Sweden's approach to alcoholism and addiction is puzzing.
On the one hand its general attitude towards alcohol is among the best I have ever heard about anywhere in the world.
All sales of alcohol (apart from in pubs and restaurants) must go through the state monopoly – Systembolaget – a network of shops that are closed from 6pm or 7pm during the week and shut up shop from Saturday afternoon until Monday morning.
Ordinary supermarkets cannot sell any wine or spirits and certainly not the low-cost-high-volume poison peddled by many of Britain's superstores.
According to Anna Sjöström, a Swedish addiction expert and Sweden's representative for the UK rehab clinic Castle Craig Hospital, studies show that this approach is a key reason why Sweden has one of the lowest alcohol consumption rates in Europe.
In Sweden the per capita consumption was 9.3 litres of pure alcohol in 2014 while the European average is 12 litres.
Scandinavians are known to be binge drinkers and prone to alcoholism so their alcohol-sales policy, which keeps prices artificially high in order to avoid this, has to be commended.
Swedish Binge Cruises
What I don't understand is why the government therefore allows thousands of Swedes to board massive cruise ships, sail to the Baltic States and drink themselves silly every weekend.
Passengers can access booze at duty free prices on-board these tubs and when they get to Estonia, Lithuania or Latvia can buy even more drinks at a cost price far lower than on home soil.
How is this even possible? Both Sweden and the Baltic countries are part of EU and the sale of tax-free booze while travelling between these states should be illegal.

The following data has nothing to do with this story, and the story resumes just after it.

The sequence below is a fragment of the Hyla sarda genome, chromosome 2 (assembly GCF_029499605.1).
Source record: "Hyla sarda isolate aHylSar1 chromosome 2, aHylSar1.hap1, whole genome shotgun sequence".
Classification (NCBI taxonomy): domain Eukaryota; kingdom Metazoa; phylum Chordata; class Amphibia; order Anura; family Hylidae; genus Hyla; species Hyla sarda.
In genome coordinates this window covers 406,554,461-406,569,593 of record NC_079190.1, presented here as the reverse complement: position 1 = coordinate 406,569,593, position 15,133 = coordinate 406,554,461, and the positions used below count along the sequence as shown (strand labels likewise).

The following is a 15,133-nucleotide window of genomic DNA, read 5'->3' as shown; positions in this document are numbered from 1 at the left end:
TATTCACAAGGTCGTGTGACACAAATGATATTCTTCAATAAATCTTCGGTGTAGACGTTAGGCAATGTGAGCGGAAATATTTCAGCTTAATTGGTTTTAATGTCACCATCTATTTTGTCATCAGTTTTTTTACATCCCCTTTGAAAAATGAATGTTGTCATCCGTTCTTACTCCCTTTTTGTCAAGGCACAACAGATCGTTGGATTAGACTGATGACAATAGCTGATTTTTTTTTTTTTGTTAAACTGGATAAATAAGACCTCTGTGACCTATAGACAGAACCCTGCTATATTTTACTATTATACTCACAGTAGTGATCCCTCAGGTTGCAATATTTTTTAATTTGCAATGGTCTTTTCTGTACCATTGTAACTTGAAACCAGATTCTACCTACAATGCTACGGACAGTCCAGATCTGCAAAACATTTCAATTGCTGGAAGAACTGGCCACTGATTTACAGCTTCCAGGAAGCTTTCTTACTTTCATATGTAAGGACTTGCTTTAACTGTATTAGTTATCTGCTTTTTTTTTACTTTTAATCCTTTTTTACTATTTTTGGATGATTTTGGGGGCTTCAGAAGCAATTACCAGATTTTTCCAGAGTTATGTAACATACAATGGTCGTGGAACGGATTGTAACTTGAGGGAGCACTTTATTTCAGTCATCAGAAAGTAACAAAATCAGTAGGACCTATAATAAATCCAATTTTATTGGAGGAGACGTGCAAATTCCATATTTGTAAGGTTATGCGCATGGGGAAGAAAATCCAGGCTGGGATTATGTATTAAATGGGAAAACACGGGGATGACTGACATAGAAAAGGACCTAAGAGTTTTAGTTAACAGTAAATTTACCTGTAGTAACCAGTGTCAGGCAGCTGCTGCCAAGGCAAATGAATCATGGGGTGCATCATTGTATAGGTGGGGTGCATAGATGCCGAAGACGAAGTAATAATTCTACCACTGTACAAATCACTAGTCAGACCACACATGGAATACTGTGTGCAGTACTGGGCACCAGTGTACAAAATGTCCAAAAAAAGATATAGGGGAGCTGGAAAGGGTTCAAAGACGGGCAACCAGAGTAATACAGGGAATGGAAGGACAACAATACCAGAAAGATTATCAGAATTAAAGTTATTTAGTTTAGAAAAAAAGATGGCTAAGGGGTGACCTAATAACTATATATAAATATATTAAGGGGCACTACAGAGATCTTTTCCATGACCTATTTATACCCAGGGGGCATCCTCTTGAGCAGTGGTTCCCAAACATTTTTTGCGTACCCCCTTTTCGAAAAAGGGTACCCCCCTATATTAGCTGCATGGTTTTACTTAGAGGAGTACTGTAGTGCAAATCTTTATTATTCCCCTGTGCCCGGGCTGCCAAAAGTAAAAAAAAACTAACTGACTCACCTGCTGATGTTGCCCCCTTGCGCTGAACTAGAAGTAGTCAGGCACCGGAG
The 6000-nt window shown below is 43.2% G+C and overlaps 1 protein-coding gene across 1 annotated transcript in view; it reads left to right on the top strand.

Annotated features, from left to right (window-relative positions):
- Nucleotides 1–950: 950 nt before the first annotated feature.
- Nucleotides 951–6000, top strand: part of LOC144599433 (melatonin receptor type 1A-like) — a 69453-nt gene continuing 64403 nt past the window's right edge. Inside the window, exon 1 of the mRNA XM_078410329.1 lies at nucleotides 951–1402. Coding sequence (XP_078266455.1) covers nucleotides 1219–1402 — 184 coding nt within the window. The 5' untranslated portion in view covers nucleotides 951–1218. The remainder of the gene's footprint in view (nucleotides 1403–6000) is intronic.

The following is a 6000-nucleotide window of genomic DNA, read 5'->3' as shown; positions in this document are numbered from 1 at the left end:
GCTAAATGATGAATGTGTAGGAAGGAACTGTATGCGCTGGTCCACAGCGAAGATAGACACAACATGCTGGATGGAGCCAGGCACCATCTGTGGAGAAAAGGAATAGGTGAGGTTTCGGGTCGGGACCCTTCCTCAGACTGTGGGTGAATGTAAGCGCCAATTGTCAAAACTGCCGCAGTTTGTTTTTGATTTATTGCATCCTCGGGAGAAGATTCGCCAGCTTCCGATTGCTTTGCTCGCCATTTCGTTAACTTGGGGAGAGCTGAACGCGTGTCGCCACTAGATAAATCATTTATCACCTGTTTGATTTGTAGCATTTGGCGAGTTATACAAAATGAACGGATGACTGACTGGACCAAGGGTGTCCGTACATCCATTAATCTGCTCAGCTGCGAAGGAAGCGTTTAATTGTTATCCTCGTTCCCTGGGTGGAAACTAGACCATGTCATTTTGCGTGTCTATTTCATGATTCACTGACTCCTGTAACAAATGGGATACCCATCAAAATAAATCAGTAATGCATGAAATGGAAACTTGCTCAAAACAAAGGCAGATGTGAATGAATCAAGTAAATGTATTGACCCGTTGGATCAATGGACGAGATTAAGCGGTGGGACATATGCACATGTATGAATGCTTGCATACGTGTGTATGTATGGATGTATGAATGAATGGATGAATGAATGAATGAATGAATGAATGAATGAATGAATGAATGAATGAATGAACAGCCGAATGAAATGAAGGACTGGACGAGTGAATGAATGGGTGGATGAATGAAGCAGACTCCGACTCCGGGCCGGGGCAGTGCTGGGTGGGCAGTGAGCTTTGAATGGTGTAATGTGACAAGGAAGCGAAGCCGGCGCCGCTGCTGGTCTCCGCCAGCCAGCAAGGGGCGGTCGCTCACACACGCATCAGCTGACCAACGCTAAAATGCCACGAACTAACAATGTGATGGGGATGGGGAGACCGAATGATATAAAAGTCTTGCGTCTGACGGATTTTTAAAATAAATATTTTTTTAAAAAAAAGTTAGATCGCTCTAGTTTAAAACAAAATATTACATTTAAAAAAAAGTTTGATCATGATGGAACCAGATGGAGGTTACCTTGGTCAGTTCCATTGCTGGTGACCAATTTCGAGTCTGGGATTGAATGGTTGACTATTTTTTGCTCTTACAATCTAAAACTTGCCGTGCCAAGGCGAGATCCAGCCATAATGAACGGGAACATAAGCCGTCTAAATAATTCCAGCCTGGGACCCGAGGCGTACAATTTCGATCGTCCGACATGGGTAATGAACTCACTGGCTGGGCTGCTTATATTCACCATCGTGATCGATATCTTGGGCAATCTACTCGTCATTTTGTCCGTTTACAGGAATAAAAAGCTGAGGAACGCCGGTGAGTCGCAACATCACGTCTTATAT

Some passengers never even leave the boats; they just eat, get very drunk and load up their cars with cut-price alcohol.
I spoke to one paramedic who works in the ambulance service near the harbours at Grisslehamn and Kapellskär. He told me that his team picks up people at least twice a week with alcohol poisoning from these cruises.
The tickets for these crossings are 90 percent cheaper than other similar cruises, making it clear that the whole operation is just a way to sell booze to vulnerable people.
One of Sweden's state-run Systembolaget stores. Photo: TT
Another observation concerns sex. When I was growing up in Scotland our neighbour over the North Sea was a beacon of sexual liberation and I assumed that Swedes were miles more advanced than us primitive Presbyterians.
Indeed, Sweden is a very liberal country when it comes to talking about sexuality and its different forms. Swedish school children get a good sex education and homosexuality is widely accepted. Gay marriage has been legal since 2009 and gay couples are allowed to adopt children. Married lesbian couples can get artificial insemination paid for by the state.
But the more problematic aspects of sexuality are not so easy to discuss in Sweden.
When I spoke to Roger Nilson, a former surgeon who now works as a sex addict therapist I was shocked to learn that until recently the Swedish Health Service didn't recognize the ailment of sex addiction.
Until Nilson managed to set up the first sex addicts' therapy group in a state-run hospital in Stockholm, Sweden’s Health Service barely offered any treatment for this debilitating addiction. Roger Nilson told me that his sex addiction therapy group “is probably the first 12-step-based treatment program in a state-run hospital anywhere in Scandinavia.”
Sex addiction, along with compulsive gambling, is one of the fastest growing addictions today – mainly because the internet offers such easy access – and health services across Europe need to gear up for those individuals whose lives are being ruined by these epidemics.
There will of course be plenty of ordinary Swedes who love a few drinks and enjoy sex. But Sweden needs to do much more to help those in the population that have crossed a line and become addicted.
Rupert Wolfe Murray is the European Representative for Castle Craig Hospital, a leading British rehab clinic which also treats Swedish patients.